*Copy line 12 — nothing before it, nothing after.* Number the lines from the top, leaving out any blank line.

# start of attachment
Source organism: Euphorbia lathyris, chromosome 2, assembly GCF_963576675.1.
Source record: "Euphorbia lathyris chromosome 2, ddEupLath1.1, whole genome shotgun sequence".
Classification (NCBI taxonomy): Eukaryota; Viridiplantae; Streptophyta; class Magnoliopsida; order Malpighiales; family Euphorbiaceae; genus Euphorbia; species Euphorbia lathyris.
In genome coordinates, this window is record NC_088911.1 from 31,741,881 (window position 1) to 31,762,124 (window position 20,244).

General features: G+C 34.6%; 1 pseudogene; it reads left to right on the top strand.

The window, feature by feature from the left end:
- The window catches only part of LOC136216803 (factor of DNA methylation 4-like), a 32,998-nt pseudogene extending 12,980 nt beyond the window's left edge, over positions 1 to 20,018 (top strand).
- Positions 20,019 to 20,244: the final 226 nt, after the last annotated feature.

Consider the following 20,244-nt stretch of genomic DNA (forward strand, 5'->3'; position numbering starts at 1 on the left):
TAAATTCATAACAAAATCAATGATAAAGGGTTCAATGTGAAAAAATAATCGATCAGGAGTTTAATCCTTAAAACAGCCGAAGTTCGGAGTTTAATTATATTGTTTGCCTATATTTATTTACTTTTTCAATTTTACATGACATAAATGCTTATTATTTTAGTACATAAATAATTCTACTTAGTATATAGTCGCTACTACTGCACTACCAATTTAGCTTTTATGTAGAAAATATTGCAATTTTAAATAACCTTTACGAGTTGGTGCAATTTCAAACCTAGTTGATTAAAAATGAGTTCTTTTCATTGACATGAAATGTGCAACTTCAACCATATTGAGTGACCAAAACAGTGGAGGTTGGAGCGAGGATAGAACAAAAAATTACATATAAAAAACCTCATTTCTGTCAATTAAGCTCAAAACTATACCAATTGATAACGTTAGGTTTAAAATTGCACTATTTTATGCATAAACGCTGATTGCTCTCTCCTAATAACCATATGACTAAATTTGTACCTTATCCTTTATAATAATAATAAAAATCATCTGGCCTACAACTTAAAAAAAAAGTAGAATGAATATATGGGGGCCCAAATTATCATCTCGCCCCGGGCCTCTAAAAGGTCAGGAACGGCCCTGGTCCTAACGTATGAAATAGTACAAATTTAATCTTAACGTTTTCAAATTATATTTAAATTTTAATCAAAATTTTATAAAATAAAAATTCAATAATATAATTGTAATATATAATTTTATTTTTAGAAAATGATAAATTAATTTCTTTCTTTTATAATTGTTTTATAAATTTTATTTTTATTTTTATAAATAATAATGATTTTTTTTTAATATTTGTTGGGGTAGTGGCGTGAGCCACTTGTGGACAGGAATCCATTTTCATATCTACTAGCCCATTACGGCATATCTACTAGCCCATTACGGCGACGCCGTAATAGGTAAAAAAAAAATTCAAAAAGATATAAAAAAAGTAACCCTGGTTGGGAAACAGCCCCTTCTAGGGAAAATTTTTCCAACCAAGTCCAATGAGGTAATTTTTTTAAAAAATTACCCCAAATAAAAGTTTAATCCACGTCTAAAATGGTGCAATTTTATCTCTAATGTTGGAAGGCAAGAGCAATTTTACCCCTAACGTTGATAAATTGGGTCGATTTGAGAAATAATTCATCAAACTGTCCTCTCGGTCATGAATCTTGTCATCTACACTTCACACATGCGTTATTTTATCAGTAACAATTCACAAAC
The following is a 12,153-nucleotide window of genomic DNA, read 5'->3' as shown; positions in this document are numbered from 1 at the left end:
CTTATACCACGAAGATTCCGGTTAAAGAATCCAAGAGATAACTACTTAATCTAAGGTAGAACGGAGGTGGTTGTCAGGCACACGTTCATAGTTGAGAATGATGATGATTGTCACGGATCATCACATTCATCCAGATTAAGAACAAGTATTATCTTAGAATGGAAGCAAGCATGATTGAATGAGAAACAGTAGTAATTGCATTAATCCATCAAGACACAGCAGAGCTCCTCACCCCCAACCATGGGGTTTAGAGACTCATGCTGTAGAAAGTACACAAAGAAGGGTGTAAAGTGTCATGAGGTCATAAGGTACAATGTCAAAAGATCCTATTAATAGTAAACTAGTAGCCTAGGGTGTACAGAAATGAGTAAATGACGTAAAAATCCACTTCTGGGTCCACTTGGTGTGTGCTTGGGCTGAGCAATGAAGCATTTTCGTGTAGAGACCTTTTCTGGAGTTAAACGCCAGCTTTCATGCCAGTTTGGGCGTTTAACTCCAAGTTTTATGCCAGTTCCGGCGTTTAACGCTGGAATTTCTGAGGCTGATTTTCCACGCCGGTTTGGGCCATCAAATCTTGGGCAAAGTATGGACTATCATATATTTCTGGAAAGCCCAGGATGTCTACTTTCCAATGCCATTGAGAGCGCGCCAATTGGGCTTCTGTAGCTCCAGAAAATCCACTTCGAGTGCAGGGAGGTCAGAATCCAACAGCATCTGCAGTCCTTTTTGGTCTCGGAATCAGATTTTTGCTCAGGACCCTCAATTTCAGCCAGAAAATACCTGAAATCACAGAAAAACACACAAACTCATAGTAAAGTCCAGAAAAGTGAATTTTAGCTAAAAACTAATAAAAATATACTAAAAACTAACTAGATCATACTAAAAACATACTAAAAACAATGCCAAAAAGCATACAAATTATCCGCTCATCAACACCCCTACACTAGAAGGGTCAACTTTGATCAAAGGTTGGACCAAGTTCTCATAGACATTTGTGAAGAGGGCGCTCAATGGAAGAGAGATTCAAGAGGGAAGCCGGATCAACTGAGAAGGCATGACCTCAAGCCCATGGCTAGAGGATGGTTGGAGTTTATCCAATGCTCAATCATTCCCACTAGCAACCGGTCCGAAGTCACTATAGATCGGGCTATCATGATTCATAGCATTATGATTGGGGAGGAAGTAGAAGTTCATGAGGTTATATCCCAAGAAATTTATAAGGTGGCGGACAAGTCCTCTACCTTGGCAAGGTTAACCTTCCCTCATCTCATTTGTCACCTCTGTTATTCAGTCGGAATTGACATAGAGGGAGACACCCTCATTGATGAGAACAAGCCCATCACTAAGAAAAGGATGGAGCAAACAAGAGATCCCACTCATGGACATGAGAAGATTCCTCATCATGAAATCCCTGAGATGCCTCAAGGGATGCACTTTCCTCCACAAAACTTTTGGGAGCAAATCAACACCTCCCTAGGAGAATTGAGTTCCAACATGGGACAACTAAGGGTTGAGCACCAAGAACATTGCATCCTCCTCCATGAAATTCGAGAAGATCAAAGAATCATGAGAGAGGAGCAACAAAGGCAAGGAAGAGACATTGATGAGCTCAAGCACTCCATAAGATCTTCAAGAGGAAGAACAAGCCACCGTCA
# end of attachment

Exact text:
CTTATACCACGAAGATTCCGGTTAAAGAATCCAAGAGATAACTACTTAATCTAAGGTAGAACGGAGGTGGTTGTCAGGCACACGTTCATAGTTGAGAATGATGATGATTGTCACGGATCATCACATTCATCCAGATTAAGAACAAGTATTATCTTAGAATGGAAGCAAGCATGATTGAATGAGAAACAGTAGTAATTGCATTAATCCATCAAGACACAGCAGAGCTCCTCACCCCCAACCATGGGGTTTAGAGACTCATGCTGTAGAAAGTACACAAAGAAGGGTGTAAAGTGTCATGAGGTCATAAGGTACAATGTCAAAAGATCCTATTAATAGTAAACTAGTAGCCTAGGGTGTACAGAAATGAGTAAATGACGTAAAAATCCACTTCTGGGTCCACTTGGTGTGTGCTTGGGCTGAGCAATGAAGCATTTTCGTGTAGAGACCTTTTCTGGAGTTAAACGCCAGCTTTCATGCCAGTTTGGGCGTTTAACTCCAAGTTTTATGCCAGTTCCGGCGTTTAACGCTGGAATTTCTGAGGCTGATTTTCCACGCCGGTTTGGGCCATCAAATCTTGGGCAAAGTATGGACTATCATATATTTCTGGAAAGCCCAGGATGTCTACTTTCCAATGCCATTGAGAGCGCGCCAATTGGGCTTCTGTAGCTCCAGAAAATCCACTTCGAGTGCAGGGAGGTCAGAATCCAACAGCATCTGCAGTCCTTTTTGGTCTCGGAATCAGATTTTTGCTCAGGACCCTCAATTTCAGCCAGAAAATACCTGAAATCACAGAAAAACACACAAACTCATAGTAAAGTCCAGAAAAGTGAATTTTAGCTAAAAACTAATAAAAATATACTAAAAACTAACTAGATCATACTAAAAACATACTAAAAACAATGCCAAAAAGCATACAAATTATCCGCTCATCAACACCCCTACACTAGAAGGGTCAACTTTGATCAAAGGTTGGACCAAGTTCTCATAGACATTTGTGAAGAGGGCGCTCAATGGAAGAGAGATTCAAGAGGGAAGCCGGATCAACTGAGAAGGCATGACCTCAAGCCCATGGCTAGAGGATGGTTGGAGTTTATCCAATGCTCAATCATTCCCACTAGCAACCGGTCCGAAGTCACTATAGATCGGGCTATCATGATTCATAGCATTATGATTGGGGAGGAAGTAGAAGTTCATGAGGTTATATCCCAAGAAATTTATAAGGTGGCGGACAAGTCCTCTACCTTGGCAAGGTTAACCTTCCCTCATCTCATTTGTCACCTCTGTTATTCAGTCGGAATTGACATAGAGGGAGACACCCTCATTGATGAGAACAAGCCCATCACTAAGAAAAGGATGGAGCAAACAAGAGATCCCACTCATGGACATGAGAAGATTCCTCATCATGAAATCCCTGAGATGCCTCAAGGGATGCACTTTCCTCCACAAAACTTTTGGGAGCAAATCAACACCTCCCTAGGAGAATTGAGTTCCAACATGGGACAACTAAGGGTTGAGCACCAAGAACATTGCATCCTCCTCCATGAAATTCGAGAAGATCAAAGAATCATGAGAGAGGAGCAACAAAGGCAAGGAAGAGACATTGATGAGCTCAAGCACTCCATAAGATCTTCAAGAGGAAGAACAAGCCACCGTCA